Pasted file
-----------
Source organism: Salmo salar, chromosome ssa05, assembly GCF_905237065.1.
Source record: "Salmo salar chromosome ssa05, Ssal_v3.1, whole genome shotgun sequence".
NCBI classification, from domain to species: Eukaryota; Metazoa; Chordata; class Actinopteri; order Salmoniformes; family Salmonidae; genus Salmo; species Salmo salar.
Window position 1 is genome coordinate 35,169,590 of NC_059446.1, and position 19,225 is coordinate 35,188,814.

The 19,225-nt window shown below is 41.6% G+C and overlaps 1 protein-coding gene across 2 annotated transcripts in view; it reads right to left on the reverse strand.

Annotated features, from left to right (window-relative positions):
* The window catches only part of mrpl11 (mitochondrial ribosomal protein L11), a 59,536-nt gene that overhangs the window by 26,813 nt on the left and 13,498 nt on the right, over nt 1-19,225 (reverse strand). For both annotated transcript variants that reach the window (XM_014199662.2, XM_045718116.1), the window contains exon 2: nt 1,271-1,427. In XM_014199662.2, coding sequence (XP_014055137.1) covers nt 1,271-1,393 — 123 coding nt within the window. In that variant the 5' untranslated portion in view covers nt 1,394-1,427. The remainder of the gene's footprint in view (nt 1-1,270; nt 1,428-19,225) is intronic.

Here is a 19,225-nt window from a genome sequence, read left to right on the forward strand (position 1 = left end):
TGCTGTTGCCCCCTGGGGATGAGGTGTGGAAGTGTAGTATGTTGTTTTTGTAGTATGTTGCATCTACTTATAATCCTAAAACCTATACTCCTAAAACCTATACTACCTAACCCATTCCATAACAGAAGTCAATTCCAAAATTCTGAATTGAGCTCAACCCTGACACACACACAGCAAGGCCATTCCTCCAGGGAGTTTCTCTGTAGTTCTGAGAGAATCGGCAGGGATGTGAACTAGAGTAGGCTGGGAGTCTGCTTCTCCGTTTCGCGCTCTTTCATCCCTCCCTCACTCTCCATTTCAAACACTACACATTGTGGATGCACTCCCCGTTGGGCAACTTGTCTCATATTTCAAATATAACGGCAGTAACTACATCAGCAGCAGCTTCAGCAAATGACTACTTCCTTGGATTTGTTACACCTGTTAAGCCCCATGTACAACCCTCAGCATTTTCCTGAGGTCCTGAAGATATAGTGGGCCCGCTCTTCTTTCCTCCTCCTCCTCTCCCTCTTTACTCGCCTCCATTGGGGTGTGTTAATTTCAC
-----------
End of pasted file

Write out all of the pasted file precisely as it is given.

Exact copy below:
Source organism: Salmo salar, chromosome ssa05, assembly GCF_905237065.1.
Source record: "Salmo salar chromosome ssa05, Ssal_v3.1, whole genome shotgun sequence".
NCBI classification, from domain to species: Eukaryota; Metazoa; Chordata; class Actinopteri; order Salmoniformes; family Salmonidae; genus Salmo; species Salmo salar.
Window position 1 is genome coordinate 35,169,590 of NC_059446.1, and position 19,225 is coordinate 35,188,814.

The 19,225-nt window shown below is 41.6% G+C and overlaps 1 protein-coding gene across 2 annotated transcripts in view; it reads right to left on the reverse strand.

Annotated features, from left to right (window-relative positions):
* The window catches only part of mrpl11 (mitochondrial ribosomal protein L11), a 59,536-nt gene that overhangs the window by 26,813 nt on the left and 13,498 nt on the right, over nt 1-19,225 (reverse strand). For both annotated transcript variants that reach the window (XM_014199662.2, XM_045718116.1), the window contains exon 2: nt 1,271-1,427. In XM_014199662.2, coding sequence (XP_014055137.1) covers nt 1,271-1,393 — 123 coding nt within the window. In that variant the 5' untranslated portion in view covers nt 1,394-1,427. The remainder of the gene's footprint in view (nt 1-1,270; nt 1,428-19,225) is intronic.

Here is a 19,225-nt window from a genome sequence, read left to right on the forward strand (position 1 = left end):
TGCTGTTGCCCCCTGGGGATGAGGTGTGGAAGTGTAGTATGTTGTTTTTGTAGTATGTTGCATCTACTTATAATCCTAAAACCTATACTCCTAAAACCTATACTACCTAACCCATTCCATAACAGAAGTCAATTCCAAAATTCTGAATTGAGCTCAACCCTGACACACACACAGCAAGGCCATTCCTCCAGGGAGTTTCTCTGTAGTTCTGAGAGAATCGGCAGGGATGTGAACTAGAGTAGGCTGGGAGTCTGCTTCTCCGTTTCGCGCTCTTTCATCCCTCCCTCACTCTCCATTTCAAACACTACACATTGTGGATGCACTCCCCGTTGGGCAACTTGTCTCATATTTCAAATATAACGGCAGTAACTACATCAGCAGCAGCTTCAGCAAATGACTACTTCCTTGGATTTGTTACACCTGTTAAGCCCCATGTACAACCCTCAGCATTTTCCTGAGGTCCTGAAGATATAGTGGGCCCGCTCTTCTTTCCTCCTCCTCCTCTCCCTCTTTACTCGCCTCCATTGGGGTGTGTTAATTTCAC